|Neil and I|
Sixth grade teacher Sharon Prestidge introduced me to two sixth grade girls, Millie and Tyler, who were organizing plans for the ceremony to open the time capsule.
It was a unique and special ceremony. I was struck by the attention to the Maori culture. Millie described the planned performances of haka (dance) by 30 students and mentioned to me that she was one of the dancers and that she and her mother were Maori.
|Tyler and me|
We moved slowly toward the sculpture and heard the school children singing a welcoming song to us.
|Sculpture and children|
Soon after, a group of 30 students began haka performances, a Maori cultural dance performed in a line. (For rugby fans, the All Blacks, New Zealand’s World Champion rugby team performs a haka facing the opposing team using loud and tough warrior moves meant to challenge the opponent.) Mapua School boys perform their own challenge.
Boys haka. Video: Jennifer Robins
When the girls did their performance it reminded me Hawaiian hula performances I had seen.
Girls haka. Video: Jennifer Robins
Soon attention went to opening the time capsule.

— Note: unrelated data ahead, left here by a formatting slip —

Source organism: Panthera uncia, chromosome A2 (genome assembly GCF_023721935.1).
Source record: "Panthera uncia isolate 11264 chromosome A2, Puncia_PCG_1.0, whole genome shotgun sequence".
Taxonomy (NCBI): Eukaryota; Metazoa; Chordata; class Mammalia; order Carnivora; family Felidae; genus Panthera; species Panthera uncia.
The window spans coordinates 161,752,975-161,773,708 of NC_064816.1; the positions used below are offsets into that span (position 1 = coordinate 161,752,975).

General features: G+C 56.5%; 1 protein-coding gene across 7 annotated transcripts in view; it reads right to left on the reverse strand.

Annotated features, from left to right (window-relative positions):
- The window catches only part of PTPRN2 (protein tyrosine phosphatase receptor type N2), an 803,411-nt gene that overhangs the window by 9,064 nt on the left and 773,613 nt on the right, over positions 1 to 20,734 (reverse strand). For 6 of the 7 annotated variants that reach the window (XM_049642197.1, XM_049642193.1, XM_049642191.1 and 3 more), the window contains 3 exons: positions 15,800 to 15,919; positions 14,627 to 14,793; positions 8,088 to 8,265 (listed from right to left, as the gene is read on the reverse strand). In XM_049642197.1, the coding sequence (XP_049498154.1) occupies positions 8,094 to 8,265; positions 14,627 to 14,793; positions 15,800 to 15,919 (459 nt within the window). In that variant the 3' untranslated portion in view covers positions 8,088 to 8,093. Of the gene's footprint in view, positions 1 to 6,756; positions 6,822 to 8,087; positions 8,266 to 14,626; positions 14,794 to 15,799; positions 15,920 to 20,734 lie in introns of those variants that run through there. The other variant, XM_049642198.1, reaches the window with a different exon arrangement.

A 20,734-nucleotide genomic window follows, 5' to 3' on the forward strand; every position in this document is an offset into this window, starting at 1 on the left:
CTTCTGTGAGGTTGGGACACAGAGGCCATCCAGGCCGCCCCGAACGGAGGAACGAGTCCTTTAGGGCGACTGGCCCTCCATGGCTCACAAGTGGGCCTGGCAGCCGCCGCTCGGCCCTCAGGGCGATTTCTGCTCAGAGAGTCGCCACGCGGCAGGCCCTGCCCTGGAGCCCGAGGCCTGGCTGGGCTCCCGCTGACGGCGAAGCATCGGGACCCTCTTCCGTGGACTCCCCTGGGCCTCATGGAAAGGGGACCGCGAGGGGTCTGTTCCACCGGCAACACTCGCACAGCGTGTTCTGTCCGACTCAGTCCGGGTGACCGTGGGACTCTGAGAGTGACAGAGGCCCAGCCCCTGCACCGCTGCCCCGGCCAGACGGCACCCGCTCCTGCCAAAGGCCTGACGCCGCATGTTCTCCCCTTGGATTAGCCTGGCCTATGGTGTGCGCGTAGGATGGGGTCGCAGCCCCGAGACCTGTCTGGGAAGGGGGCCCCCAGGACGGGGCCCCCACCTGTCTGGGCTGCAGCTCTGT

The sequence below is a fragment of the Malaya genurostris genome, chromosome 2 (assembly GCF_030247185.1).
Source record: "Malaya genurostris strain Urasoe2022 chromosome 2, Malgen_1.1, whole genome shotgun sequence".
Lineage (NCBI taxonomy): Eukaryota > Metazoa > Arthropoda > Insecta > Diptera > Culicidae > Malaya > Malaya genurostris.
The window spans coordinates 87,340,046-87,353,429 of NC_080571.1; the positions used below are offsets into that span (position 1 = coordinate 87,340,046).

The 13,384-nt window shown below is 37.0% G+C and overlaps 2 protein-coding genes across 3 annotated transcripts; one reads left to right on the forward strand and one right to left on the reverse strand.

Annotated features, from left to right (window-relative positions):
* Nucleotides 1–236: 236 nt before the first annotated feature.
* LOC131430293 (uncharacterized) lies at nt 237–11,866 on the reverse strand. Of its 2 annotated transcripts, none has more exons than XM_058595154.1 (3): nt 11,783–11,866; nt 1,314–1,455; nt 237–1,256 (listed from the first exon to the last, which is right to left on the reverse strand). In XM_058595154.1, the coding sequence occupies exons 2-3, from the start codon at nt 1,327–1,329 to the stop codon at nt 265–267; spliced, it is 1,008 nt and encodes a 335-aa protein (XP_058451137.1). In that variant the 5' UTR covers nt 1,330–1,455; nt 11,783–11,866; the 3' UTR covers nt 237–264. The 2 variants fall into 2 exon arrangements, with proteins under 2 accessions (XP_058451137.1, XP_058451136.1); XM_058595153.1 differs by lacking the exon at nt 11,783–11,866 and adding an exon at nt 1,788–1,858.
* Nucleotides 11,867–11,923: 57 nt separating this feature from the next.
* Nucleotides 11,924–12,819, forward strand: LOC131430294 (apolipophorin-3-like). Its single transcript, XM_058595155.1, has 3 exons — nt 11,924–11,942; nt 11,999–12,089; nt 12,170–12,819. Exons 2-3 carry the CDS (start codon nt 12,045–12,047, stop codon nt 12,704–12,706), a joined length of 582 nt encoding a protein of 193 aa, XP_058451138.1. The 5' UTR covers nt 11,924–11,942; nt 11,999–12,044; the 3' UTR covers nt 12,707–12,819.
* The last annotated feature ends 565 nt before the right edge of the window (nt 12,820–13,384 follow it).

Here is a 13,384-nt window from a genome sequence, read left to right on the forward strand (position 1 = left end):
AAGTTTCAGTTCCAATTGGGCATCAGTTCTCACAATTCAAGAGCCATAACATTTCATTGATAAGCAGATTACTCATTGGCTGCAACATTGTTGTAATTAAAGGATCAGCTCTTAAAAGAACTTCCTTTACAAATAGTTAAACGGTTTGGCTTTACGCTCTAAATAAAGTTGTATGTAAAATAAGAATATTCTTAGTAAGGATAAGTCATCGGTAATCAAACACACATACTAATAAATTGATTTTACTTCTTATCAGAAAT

|Looking at capsule|
|Cutting capsule top|
Sharon Prestidge passes them to children.
And the capsule is carried back into the Mapua School’s front lobby to rest for twenty-five years until 2040 when it will be opened again.
Children’s artwork from the Mapua time capsule
Below are a few selected pieces of artwork made by Mapua children.
|Map of New Zealand|
|“The pukeko can be an annoying bird but beautiful in a quirky way.”|
|New Zealand’s signature bird, the kiwi, is flightless and is vulnerable to extinction.|
The following pieces were made by children in Vermont and Rhode Island.
This artwork was made by Japanese children in Izumi, Sendai, Japan.
|Could these be rice plants?|
Thoughts about the 1993-2015 World Sculpture Project
If I had to choose one word to describe this 23 years long art project, it would be connections.
My first intention was to connect people and cultures through art.
There are geographic connections between the sun-aligned sculptures at specific latitudes. Each sculpture has a unique alignment with the sun or stars. The first three sculptures were placed at 22 degrees north latitude in Honolulu, Hawaii; 45 degrees north latitude in Stanstead, Canada and 60 degrees north latitude in Olso, Canada.
When I was slow to find a sculpture site in Hawaii I decided on adding two pieces to the series: Sendai, Japan at 39 degrees north latitude and Mapua, New Zealand at 41 degrees south latitude.
Making art with children was the most satisfying for me, and just plain fun. I encouraged children to express their feelings: “What is important to you? What are your joys and worries?” They loved making art pieces that could be part of a larger sculpture project. Their enthusiasm was contagious.
And the joy of children singing songs during the final time capsule opening in Mapua will stay with me for my lifetime.
January 14, 2016